A new research suggests that babies who are exclusively breast-fed for six months or more are less likely to develop symptoms of asthma in early childhood.
Feeding a baby on only breast milk and for up to 6 months after birth can reduce their risk of developing asthma-related symptoms in early childhood, according to new research.
AdvertisementThe study, which is published online today (21 July 2011) in the European Respiratory Journal, looked at the impact of the duration of breastfeeding and the introduction of alternative liquids or solids in addition to breast milk.
The researchers, from the Generation R Study, Erasmus Medical Center in The Netherlands, used questionnaires to gather data from over 5,000 children. They ascertained in the first 12 months after birth whether the children had ever been breastfed, when breastfeeding was stopped, and whether any other milk or solids were introduced.
Further questionnaires were completed when the children were aged 1, 2, 3 and 4 years to check whether they had any asthma-related symptoms.
The results showed that children who had never been breastfed had an increased risk of wheezing, shortness of breath, dry cough and persistent phlegm during their first 4 years, compared to children who were breastfed for more than 6 months.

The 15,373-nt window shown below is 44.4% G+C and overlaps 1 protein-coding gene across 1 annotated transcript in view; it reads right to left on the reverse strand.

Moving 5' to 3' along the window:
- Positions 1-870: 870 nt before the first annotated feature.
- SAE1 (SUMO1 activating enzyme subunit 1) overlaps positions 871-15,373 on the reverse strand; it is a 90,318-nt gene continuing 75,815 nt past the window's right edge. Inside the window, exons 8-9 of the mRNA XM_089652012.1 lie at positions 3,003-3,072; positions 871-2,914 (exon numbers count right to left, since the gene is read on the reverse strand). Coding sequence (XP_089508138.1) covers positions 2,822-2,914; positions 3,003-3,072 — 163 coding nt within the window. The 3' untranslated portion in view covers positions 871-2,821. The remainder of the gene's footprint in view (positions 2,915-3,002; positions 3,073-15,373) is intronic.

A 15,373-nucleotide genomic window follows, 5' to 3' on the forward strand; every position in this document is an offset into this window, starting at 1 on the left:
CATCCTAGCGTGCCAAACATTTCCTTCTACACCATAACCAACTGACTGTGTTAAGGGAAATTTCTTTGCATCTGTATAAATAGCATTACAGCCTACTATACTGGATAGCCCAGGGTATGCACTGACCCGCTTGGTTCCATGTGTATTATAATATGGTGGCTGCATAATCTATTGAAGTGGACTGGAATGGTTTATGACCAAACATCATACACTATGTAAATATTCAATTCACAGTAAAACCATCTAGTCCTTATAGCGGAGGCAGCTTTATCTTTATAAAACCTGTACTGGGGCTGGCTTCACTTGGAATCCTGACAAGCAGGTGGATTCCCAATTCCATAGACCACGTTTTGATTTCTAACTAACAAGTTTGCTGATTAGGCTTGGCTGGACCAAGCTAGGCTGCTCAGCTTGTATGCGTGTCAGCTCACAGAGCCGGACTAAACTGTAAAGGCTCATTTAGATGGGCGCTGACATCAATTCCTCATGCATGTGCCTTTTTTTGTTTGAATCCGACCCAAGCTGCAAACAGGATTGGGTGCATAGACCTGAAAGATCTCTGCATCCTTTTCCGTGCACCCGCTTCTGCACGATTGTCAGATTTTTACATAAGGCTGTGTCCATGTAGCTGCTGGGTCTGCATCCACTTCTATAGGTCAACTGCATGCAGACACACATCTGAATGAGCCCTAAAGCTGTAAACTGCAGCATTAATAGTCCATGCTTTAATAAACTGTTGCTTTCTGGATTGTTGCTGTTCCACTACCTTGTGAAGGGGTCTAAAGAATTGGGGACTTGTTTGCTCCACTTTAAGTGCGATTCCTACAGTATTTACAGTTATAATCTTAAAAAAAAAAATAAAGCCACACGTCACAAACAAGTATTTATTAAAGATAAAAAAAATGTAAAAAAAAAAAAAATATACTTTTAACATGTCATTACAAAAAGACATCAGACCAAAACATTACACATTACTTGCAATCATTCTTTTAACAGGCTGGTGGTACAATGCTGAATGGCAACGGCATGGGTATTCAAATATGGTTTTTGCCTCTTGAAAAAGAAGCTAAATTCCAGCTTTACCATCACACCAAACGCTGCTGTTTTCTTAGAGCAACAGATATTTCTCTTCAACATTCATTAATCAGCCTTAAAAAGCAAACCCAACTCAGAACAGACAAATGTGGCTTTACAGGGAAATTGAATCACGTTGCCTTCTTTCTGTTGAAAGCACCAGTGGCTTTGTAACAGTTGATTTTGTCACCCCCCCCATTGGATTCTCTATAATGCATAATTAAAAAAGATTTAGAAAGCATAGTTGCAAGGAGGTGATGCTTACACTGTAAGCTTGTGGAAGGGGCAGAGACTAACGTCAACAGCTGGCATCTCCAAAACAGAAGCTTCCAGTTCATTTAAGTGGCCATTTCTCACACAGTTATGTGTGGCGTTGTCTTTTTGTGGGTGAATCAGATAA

The strongest links were seen with wheezing and persistent phlegm, as children were 1.4 and 1.5 times more likely to develop these symptoms if they had never been breastfed.
Children who were fed other milk or solids during their first 4 months in addition to breast milk had an increased risk of wheezing, shortness of breath, dry cough and persistent phlegm during the first 4 years, compared to children who were exclusively breastfed for their first 4 months.
While previous studies have shown a similar effect between breastfeeding and asthma risk, this research is the first that showed a link between the length of breastfeeding and the number of wheezing episodes. Also, this study found evidence that the first asthma-related symptoms occur earlier in life if children were breastfed for shorter lengths of time or not exclusively.
Dr Agnes Sonnenschein-van der Voort, researcher at Generation R and lead author from the Erasmus Medical Center in The Netherlands, said: "The link of duration and exclusiveness of breastfeeding with asthma-related symptoms during the first 4 years was independent of infectious and atopic diseases. These results support current health policy strategies that promote exclusive breastfeeding for 6 months in industrialised countries. Further studies are needed to explore the protective effect of breastfeeding on the various types of asthma in later life."
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